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Posts from the ‘Care & Treatment’ Category

Workplace Safety at CAMH

By Rani Srivastava, Chief, Nursing & Professional Practice

Following a news release issued by ONA and OPSEU, the Toronto Star published an article on December 17 about an incident that occurred in January 2014. A CAMH Nurse was injured by a patient, and another nurse who came to assist her was injured. This serious incident had an impact on all of us at CAMH.

CAMH is required to notify the Ministry of Labor when such events occur, and we did so. The Ministry investigated thoroughly but has not yet issued a report. Toronto Police investigated and CAMH conducted an internal review with report to our Board of Trustees.

At CAMH, we specialize in treating patients with complex and serious forms of mental illness, including those with behavioral, cognitive and developmental disorders. Our healthcare professionals are skilled in practice protocols and procedures that address the management of agitated/aggressive behavior. We have a comprehensive Workplace Violence Prevention Program in place that includes mandatory training, tools, policies and procedures developed in partnership with our unions as well as ONA and OPSEU central. Read more

Mental Illness and the Prison System

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By Dr. Sandy Simpson, Chief of Forensic Psychiatry at CAMH

Why are so many people with mental illness in jail?Dr. Sandy Simpson

The problem of people with mental illness being over-represented in the criminal justice system is widely referred to as the ‘criminalisation of the mentally ill’. Why are there more people with mental health problems in the criminal justice system than there should be?

Mental illness rates are about 4 to 7 times more common in prison than in the community. The reasons for this are complex. Read more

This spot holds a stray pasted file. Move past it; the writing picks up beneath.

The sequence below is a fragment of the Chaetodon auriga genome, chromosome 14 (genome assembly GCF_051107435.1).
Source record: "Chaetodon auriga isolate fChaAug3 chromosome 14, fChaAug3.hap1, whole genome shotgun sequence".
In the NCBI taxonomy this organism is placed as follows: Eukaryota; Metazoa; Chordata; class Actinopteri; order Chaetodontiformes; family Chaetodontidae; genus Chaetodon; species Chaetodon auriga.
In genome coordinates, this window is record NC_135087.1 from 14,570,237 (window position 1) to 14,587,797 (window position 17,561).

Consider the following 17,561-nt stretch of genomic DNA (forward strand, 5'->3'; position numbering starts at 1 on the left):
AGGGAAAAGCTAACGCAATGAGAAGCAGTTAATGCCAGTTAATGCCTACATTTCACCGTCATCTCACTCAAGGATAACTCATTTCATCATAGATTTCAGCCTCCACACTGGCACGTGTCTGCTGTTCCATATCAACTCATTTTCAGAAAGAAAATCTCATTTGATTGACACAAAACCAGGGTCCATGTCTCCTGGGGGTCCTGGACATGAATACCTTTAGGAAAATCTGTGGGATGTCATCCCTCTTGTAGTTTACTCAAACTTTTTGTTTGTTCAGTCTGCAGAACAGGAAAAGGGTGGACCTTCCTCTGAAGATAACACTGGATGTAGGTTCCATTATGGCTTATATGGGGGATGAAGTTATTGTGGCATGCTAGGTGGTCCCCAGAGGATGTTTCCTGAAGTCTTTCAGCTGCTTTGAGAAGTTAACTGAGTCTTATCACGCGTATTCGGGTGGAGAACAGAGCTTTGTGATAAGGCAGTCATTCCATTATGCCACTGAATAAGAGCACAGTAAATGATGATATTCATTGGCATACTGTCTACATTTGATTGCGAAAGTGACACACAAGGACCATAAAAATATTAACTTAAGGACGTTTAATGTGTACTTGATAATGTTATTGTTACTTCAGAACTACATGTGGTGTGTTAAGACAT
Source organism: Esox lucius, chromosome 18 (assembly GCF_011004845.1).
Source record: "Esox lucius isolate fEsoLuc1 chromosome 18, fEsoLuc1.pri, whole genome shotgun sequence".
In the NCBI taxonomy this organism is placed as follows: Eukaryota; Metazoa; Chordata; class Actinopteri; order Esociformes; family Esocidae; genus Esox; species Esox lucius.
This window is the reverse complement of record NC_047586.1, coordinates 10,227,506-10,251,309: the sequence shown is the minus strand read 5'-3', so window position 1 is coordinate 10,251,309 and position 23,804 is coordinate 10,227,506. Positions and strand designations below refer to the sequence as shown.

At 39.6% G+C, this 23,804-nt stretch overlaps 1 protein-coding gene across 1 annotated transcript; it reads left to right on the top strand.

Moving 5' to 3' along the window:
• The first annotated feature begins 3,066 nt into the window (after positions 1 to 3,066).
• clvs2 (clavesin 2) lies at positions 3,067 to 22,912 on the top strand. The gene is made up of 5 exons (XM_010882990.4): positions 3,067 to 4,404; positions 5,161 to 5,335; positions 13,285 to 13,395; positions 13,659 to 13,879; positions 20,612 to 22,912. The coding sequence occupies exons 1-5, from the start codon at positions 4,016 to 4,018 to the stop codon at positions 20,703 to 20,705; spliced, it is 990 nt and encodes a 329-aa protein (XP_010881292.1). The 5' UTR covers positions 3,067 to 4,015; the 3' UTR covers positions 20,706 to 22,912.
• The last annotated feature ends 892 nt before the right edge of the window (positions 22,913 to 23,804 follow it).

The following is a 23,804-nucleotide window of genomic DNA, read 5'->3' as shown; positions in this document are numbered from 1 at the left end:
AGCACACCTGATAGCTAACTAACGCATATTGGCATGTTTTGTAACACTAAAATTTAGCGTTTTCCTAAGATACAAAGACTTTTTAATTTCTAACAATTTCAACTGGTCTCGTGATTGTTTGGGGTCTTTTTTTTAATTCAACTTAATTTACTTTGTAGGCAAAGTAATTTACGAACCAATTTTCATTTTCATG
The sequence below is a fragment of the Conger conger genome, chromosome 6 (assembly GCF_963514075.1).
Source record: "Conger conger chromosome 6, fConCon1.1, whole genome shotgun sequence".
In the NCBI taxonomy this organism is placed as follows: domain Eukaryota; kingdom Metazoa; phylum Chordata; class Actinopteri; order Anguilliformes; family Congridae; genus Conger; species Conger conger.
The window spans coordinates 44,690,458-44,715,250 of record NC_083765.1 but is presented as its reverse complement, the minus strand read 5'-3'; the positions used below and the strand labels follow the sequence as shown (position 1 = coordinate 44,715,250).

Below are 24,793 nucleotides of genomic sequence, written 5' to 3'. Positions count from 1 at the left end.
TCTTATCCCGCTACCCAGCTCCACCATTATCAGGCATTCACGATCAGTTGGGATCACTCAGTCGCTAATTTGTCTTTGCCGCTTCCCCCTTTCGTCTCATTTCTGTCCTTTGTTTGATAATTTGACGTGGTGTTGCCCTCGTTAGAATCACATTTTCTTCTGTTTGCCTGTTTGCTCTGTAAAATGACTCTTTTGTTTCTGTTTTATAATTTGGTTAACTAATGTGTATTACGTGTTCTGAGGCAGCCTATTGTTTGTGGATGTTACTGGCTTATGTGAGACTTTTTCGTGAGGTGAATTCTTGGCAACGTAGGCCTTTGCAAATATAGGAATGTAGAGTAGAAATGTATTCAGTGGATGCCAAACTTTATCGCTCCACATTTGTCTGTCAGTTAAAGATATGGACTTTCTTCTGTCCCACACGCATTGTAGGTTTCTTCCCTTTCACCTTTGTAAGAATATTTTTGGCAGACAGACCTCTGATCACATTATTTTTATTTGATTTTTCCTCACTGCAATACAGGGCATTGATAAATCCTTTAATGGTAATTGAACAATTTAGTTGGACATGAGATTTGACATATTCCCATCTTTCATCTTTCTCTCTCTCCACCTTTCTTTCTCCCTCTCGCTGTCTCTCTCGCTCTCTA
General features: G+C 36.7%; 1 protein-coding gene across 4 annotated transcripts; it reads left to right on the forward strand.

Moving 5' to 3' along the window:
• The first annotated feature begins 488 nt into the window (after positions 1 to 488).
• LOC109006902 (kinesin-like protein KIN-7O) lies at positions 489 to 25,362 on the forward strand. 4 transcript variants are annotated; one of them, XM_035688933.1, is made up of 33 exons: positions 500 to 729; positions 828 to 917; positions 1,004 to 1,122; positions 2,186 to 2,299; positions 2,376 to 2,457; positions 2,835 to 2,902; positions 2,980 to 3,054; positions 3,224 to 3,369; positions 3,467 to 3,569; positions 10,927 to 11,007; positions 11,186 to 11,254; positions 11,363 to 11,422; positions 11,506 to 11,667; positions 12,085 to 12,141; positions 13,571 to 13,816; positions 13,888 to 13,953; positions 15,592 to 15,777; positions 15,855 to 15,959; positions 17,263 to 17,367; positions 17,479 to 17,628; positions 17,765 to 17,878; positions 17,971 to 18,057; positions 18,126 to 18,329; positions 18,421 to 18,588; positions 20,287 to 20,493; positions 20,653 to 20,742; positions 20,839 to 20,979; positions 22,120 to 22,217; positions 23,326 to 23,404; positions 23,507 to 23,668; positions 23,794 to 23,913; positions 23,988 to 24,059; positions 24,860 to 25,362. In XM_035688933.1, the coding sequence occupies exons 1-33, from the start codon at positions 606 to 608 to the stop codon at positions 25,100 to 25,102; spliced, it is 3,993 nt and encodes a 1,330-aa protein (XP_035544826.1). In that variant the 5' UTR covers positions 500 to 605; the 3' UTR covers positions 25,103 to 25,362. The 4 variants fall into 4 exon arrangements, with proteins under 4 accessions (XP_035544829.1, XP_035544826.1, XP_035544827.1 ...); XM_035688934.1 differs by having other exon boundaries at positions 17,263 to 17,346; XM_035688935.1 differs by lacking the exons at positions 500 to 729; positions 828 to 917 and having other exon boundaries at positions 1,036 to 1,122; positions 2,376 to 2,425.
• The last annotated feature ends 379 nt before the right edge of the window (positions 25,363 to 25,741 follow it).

Off-ward passes in the Forensic Mental Health System – A misunderstood privilege and rehabilitation tool

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By Dr. Sandy Simpson, Chief of Forensic Psychiatry at CAMH

Dr. Sandy SimpsonForensic patients are people who, because they are unwell, have committed an offence. Because their mental illness caused the offence they are sent to a hospital – not prison – to get treatment and rehabilitation for the causes of their offending. This process of recovery is a slow and careful one, overseen by the Ontario Review Board.

Initially, most patients are confined to secure hospital wards while staff work with them to understand their illness, their treatment needs and to develop a rehabilitation and recovery plan in accordance with their Review Board disposition. During this time, staff members also determine the potential risk the patient has to others, as well as to themselves. Once this is achieved, a gradual plan for increasing privileges is put in place so the person may attend treatment opportunities available off the ward. This may also include passes for recreation and socialization opportunities. Read more

Treating Alcohol Use Disorder

By Dr. Bernard Le Foll, Head of the Alcohol Research and Treatment Clinic at CAMH

Canada is a country that both enjoys alcohol, but is also fairly responsible about its education, sale and distribution to the public.

And yet there are still gaps in knowledge about the new treatment options available.

As head of the Alcohol Research and Treatment Clinic at CAMH, I want to take an opportunity to provide insight on our work. But it begins with language.

While “alcohol dependence” and “alcohol abuse” are still used, since DSM-5 we are seeing a shift towards the term “Alcohol Use Disorder” to refer to the spectrum of ways that alcohol can affect the person. This reflects the fact that some people lose control over their use of alcohol. It also acknowledges that there is a continuum that ranges from normal use, up to use that produces very severe complications in the person affected. Read more

Let’s talk about Concurrent Disorders

Concurrent-disorder-smby Dr. Donna Ferguson, Psychologist with the WSIB Psychological Trauma Program

This week is National Addiction Awareness Week and I would like to focus on those who struggle with co-occuring mental illness and addiction – called concurrent disorders.

This can mean experiencing depression, anxiety, schizophrenia, PTSD, bipolar disorder, borderline personality disorder, or another mental illness, while also experiencing an alcohol use disorder, cannabis dependence, or even problem gambling. These co-occuring illnesses may be active at the same time or at different times, in the present or in the past, and their symptoms may vary in intensity and form over time. Read more

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